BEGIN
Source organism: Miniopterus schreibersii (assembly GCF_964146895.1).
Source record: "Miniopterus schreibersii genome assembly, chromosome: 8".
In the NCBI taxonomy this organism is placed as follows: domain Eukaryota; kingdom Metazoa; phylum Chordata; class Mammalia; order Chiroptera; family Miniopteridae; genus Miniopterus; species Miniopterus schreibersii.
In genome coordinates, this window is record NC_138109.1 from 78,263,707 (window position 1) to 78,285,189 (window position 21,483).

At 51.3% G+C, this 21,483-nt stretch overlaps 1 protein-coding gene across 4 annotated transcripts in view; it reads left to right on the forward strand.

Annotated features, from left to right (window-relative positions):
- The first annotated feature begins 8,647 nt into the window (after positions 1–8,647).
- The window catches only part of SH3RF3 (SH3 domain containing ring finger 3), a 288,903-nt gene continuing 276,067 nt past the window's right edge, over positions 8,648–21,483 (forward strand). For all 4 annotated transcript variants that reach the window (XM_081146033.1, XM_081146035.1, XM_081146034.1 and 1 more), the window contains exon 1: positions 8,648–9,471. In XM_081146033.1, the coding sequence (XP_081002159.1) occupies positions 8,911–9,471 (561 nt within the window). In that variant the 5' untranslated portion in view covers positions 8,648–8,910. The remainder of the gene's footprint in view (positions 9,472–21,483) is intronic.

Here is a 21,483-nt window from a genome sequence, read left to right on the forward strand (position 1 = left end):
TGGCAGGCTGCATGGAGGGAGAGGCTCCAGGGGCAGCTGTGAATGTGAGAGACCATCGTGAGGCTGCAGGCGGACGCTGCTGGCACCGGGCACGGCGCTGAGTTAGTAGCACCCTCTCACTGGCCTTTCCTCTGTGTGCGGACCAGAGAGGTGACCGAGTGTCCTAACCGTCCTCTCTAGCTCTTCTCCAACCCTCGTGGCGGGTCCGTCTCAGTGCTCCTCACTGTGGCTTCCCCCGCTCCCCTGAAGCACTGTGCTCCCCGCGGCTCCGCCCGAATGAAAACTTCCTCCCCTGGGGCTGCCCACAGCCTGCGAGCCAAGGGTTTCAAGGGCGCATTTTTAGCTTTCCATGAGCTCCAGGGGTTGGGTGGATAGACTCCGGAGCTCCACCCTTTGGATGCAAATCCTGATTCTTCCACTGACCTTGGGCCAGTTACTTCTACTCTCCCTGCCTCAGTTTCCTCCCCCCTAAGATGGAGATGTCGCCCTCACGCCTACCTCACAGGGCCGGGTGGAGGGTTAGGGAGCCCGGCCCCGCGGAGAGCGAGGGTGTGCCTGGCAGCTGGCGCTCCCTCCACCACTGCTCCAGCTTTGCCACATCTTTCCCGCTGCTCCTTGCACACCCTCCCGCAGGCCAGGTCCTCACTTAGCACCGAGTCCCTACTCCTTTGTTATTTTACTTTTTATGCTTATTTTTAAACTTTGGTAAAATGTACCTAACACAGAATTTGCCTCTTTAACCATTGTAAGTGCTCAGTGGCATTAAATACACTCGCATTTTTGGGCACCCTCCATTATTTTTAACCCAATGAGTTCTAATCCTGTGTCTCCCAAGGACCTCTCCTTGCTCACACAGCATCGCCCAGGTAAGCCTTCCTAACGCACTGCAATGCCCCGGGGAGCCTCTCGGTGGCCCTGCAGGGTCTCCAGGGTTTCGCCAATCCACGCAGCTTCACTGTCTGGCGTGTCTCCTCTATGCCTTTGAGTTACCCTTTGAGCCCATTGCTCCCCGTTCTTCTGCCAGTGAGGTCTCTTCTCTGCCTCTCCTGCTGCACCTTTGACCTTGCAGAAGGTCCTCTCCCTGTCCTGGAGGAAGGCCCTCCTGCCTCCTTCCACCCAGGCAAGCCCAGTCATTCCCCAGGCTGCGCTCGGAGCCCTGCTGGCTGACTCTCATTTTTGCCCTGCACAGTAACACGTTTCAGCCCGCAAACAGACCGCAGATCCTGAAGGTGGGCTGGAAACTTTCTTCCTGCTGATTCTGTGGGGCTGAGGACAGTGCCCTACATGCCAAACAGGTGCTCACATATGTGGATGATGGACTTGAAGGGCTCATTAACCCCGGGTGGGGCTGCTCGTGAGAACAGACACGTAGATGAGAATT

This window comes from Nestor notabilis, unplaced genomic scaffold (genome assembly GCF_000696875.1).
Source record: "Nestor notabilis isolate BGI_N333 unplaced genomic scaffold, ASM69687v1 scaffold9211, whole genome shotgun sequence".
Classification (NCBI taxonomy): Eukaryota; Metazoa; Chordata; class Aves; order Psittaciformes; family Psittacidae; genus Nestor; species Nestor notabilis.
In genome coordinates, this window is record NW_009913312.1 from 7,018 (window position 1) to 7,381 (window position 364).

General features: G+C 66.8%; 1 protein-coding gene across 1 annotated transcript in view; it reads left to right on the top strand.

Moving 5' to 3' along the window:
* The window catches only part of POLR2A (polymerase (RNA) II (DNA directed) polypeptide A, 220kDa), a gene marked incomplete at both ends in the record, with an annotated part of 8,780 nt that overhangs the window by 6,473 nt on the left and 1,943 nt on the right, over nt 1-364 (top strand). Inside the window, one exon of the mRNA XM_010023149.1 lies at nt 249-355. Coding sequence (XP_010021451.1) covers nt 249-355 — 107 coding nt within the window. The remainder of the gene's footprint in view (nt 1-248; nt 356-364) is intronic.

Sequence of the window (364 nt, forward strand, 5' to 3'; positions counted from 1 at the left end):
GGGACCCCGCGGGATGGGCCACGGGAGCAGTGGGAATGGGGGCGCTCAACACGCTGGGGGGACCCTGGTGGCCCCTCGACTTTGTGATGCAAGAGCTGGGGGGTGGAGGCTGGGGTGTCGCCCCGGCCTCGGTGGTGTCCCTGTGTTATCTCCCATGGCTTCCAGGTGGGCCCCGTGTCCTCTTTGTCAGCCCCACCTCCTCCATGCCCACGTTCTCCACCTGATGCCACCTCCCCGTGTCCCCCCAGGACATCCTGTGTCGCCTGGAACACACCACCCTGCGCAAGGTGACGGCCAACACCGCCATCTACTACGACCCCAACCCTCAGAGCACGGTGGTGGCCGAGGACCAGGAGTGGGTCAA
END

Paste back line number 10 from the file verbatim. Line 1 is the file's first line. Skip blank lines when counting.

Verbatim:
TGGCAGGCTGCATGGAGGGAGAGGCTCCAGGGGCAGCTGTGAATGTGAGAGACCATCGTGAGGCTGCAGGCGGACGCTGCTGGCACCGGGCACGGCGCTGAGTTAGTAGCACCCTCTCACTGGCCTTTCCTCTGTGTGCGGACCAGAGAGGTGACCGAGTGTCCTAACCGTCCTCTCTAGCTCTTCTCCAACCCTCGTGGCGGGTCCGTCTCAGTGCTCCTCACTGTGGCTTCCCCCGCTCCCCTGAAGCACTGTGCTCCCCGCGGCTCCGCCCGAATGAAAACTTCCTCCCCTGGGGCTGCCCACAGCCTGCGAGCCAAGGGTTTCAAGGGCGCATTTTTAGCTTTCCATGAGCTCCAGGGGTTGGGTGGATAGACTCCGGAGCTCCACCCTTTGGATGCAAATCCTGATTCTTCCACTGACCTTGGGCCAGTTACTTCTACTCTCCCTGCCTCAGTTTCCTCCCCCCTAAGATGGAGATGTCGCCCTCACGCCTACCTCACAGGGCCGGGTGGAGGGTTAGGGAGCCCGGCCCCGCGGAGAGCGAGGGTGTGCCTGGCAGCTGGCGCTCCCTCCACCACTGCTCCAGCTTTGCCACATCTTTCCCGCTGCTCCTTGCACACCCTCCCGCAGGCCAGGTCCTCACTTAGCACCGAGTCCCTACTCCTTTGTTATTTTACTTTTTATGCTTATTTTTAAACTTTGGTAAAATGTACCTAACACAGAATTTGCCTCTTTAACCATTGTAAGTGCTCAGTGGCATTAAATACACTCGCATTTTTGGGCACCCTCCATTATTTTTAACCCAATGAGTTCTAATCCTGTGTCTCCCAAGGACCTCTCCTTGCTCACACAGCATCGCCCAGGTAAGCCTTCCTAACGCACTGCAATGCCCCGGGGAGCCTCTCGGTGGCCCTGCAGGGTCTCCAGGGTTTCGCCAATCCACGCAGCTTCACTGTCTGGCGTGTCTCCTCTATGCCTTTGAGTTACCCTTTGAGCCCATTGCTCCCCGTTCTTCTGCCAGTGAGGTCTCTTCTCTGCCTCTCCTGCTGCACCTTTGACCTTGCAGAAGGTCCTCTCCCTGTCCTGGAGGAAGGCCCTCCTGCCTCCTTCCACCCAGGCAAGCCCAGTCATTCCCCAGGCTGCGCTCGGAGCCCTGCTGGCTGACTCTCATTTTTGCCCTGCACAGTAACACGTTTCAGCCCGCAAACAGACCGCAGATCCTGAAGGTGGGCTGGAAACTTTCTTCCTGCTGATTCTGTGGGGCTGAGGACAGTGCCCTACATGCCAAACAGGTGCTCACATATGTGGATGATGGACTTGAAGGGCTCATTAACCCCGGGTGGGGCTGCTCGTGAGAACAGACACGTAGATGAGAATT